Aziz won his first legal battle for damages in the Christchurch High Court, only to have the Crown appeal. He eventually won an out of court settlement and a Government apology, after the Court of Appeal by a four to one majority decision to accept a certificate issued by Jenny Shipley that prevented judges from viewing documents essential to the trial, and said I-did-not-have-dinner-with-Kevin-Roberts Shipley should be trusted. The dissenting judge, Justice Roberts, was scathing of the decision, quite rightly alarmed that this ruling effectively denied Choudry access to the courts.

Rather than being reassuring, the above snippit of law highlights how little democratic or judical scrutiny there is of our SIS.
“It should not be overlooked that the Service is a covert intelligence agency. It is by definition not an open organisation accustomed to outside scrutiny. It will not welcome that scrutiny. Its officers are by virtue of their occupation practised in the art of deception. The Service, as with any covert intelligence agency, will strive under the cloak of secrecy to protect this country from perceived subversive interests and hostile forces. There is no reason to suspect that its officers will not believe, perhaps passionately, in the importance of their task or that they will be anything other than assiduous in carrying it out. Once it is accepted that the trust necessary to accept the certificate on its face is in reality a trust reposed in or embracing the covert intelligence agency itself, the manifestation of such abiding judicial trust seems strangely out of place. (Justice Thomas's minority opinion in Aziz Choudry case, July 1999).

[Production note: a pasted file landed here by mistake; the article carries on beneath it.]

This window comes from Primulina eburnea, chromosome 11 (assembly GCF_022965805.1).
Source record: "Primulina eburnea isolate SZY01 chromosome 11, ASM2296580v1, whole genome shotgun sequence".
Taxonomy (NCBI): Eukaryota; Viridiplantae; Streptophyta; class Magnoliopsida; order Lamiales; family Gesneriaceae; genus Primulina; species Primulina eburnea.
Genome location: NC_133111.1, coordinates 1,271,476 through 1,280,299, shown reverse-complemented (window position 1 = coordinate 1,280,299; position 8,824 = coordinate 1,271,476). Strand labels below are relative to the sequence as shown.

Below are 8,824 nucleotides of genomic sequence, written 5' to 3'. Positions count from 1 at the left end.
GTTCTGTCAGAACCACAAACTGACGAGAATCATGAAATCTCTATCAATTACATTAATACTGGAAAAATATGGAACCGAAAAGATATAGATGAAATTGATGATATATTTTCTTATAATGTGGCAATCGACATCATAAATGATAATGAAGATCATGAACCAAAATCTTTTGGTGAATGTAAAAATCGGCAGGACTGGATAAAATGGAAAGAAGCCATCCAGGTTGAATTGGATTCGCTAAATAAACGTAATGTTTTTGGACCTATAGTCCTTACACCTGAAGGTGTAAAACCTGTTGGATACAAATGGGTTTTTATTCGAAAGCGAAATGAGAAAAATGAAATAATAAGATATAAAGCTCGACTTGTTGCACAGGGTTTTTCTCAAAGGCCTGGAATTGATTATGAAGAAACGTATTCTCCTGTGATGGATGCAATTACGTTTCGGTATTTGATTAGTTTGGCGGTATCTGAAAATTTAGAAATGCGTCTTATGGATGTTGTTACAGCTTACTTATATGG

Murray Horton speculates why the SIS may have wanted to break into Aziz house.
Of course, the case ends with none of us (including Aziz) any the wiser about why the SIS was breaking into his house. That is why the Government settled the case and paid up - to keep the SIS operation shrouded in secrecy. There has been public speculation that the break-in was aimed not at him but at his 1996 Mexican guest, Dr Alejandro Villamar, a speaker at the counter-APEC conference. Other speculation is that it was aimed at Maori activists Mike Smith* and Annette Sykes*, who were also at the conference. But we’ll never know, not officially anyway.
*Both I believe have been linked to the Maori party.

Additionally, there is an another obvious way for a Government to get around the legal restrictions governing the SIS, and that is, to use the security services of another country to report on your own citizens. There is the famous case where Margaret Thatcher roped in the Canadian security services to spy on two of her dissenting ministers she did not trust, thereby achieving her political aims by manovering around British laws that are similar to those govening the NZ SIS.

Edit: NZ Herald story where prominant Maori activists say they would not be surprised if the claims were true as they had been targets of the SIS in the past.

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1 Comments:

At 12:26 AM, Blogger Joe Hendren said...